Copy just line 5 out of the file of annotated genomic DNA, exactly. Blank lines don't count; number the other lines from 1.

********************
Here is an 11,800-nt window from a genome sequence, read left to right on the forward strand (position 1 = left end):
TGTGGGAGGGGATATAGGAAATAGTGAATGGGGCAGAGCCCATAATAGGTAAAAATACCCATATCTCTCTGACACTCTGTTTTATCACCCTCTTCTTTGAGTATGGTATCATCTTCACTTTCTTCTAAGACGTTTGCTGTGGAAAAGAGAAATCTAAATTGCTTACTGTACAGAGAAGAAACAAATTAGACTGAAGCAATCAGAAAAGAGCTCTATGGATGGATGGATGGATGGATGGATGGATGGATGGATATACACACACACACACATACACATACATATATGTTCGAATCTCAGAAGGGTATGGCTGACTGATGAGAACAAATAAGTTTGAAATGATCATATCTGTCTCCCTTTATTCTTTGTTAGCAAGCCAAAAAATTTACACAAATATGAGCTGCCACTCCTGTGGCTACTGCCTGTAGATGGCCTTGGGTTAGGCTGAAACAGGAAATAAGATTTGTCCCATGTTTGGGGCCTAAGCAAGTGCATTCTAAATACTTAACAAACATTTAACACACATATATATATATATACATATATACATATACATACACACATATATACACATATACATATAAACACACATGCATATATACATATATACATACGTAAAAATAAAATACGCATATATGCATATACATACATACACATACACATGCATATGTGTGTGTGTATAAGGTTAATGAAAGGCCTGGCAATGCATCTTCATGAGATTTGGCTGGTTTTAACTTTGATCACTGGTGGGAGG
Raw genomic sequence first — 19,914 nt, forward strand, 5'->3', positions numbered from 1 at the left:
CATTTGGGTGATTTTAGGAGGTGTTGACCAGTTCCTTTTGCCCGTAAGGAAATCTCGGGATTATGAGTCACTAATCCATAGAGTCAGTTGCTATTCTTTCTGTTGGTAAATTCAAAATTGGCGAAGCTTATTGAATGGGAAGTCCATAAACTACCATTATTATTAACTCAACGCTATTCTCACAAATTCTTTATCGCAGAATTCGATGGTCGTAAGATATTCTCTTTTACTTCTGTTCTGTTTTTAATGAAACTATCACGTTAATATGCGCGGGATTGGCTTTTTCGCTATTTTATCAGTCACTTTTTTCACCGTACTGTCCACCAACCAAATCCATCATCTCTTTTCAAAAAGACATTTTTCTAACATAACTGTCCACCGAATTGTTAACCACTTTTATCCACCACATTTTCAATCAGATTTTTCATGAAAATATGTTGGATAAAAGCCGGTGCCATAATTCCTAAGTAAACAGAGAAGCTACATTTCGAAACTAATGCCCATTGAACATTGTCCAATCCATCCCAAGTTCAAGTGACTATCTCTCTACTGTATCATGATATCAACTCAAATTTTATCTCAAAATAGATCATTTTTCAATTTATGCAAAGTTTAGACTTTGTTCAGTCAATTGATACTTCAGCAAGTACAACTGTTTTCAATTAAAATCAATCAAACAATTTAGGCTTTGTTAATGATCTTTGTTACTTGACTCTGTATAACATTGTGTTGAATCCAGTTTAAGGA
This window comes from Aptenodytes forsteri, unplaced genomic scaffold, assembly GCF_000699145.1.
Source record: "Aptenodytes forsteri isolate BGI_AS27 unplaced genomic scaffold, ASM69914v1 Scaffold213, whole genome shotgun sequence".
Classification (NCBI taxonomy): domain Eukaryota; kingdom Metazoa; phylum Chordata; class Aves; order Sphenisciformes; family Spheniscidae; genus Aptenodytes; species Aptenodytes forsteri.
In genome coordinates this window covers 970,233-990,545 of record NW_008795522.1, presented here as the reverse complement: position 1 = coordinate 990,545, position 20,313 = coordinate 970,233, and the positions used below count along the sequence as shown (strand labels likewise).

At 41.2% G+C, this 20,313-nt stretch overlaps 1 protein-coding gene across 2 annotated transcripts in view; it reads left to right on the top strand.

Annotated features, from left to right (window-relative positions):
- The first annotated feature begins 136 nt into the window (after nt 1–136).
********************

This window comes from Aptenodytes forsteri, unplaced genomic scaffold, assembly GCF_000699145.1.